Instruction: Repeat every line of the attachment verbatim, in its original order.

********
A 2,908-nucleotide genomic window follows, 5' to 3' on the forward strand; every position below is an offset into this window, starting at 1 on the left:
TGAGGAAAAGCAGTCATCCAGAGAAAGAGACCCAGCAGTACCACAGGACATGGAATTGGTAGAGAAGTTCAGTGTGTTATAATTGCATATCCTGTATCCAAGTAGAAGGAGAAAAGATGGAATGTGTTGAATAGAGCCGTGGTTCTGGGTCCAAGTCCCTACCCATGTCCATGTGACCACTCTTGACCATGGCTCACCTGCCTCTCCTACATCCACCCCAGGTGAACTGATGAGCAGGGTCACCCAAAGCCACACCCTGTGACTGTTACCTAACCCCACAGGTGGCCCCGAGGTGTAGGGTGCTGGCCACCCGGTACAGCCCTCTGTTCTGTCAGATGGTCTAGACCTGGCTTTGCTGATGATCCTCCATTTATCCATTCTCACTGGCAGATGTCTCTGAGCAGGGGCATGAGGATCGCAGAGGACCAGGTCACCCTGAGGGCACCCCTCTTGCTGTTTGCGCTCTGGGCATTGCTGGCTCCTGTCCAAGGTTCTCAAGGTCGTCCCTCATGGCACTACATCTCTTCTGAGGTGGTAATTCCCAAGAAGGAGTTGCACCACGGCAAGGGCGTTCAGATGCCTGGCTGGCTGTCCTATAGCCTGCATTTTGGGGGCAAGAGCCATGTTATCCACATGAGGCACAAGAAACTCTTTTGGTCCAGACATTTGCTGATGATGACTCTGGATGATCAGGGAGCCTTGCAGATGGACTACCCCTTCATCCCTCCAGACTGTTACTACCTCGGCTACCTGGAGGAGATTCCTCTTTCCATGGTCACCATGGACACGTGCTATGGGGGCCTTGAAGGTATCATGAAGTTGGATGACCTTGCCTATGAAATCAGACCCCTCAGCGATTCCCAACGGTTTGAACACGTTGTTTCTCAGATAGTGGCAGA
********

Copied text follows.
A 2,908-nucleotide genomic window follows, 5' to 3' on the forward strand; every position below is an offset into this window, starting at 1 on the left:
TGAGGAAAAGCAGTCATCCAGAGAAAGAGACCCAGCAGTACCACAGGACATGGAATTGGTAGAGAAGTTCAGTGTGTTATAATTGCATATCCTGTATCCAAGTAGAAGGAGAAAAGATGGAATGTGTTGAATAGAGCCGTGGTTCTGGGTCCAAGTCCCTACCCATGTCCATGTGACCACTCTTGACCATGGCTCACCTGCCTCTCCTACATCCACCCCAGGTGAACTGATGAGCAGGGTCACCCAAAGCCACACCCTGTGACTGTTACCTAACCCCACAGGTGGCCCCGAGGTGTAGGGTGCTGGCCACCCGGTACAGCCCTCTGTTCTGTCAGATGGTCTAGACCTGGCTTTGCTGATGATCCTCCATTTATCCATTCTCACTGGCAGATGTCTCTGAGCAGGGGCATGAGGATCGCAGAGGACCAGGTCACCCTGAGGGCACCCCTCTTGCTGTTTGCGCTCTGGGCATTGCTGGCTCCTGTCCAAGGTTCTCAAGGTCGTCCCTCATGGCACTACATCTCTTCTGAGGTGGTAATTCCCAAGAAGGAGTTGCACCACGGCAAGGGCGTTCAGATGCCTGGCTGGCTGTCCTATAGCCTGCATTTTGGGGGCAAGAGCCATGTTATCCACATGAGGCACAAGAAACTCTTTTGGTCCAGACATTTGCTGATGATGACTCTGGATGATCAGGGAGCCTTGCAGATGGACTACCCCTTCATCCCTCCAGACTGTTACTACCTCGGCTACCTGGAGGAGATTCCTCTTTCCATGGTCACCATGGACACGTGCTATGGGGGCCTTGAAGGTATCATGAAGTTGGATGACCTTGCCTATGAAATCAGACCCCTCAGCGATTCCCAACGGTTTGAACACGTTGTTTCTCAGATAGTGGCAGA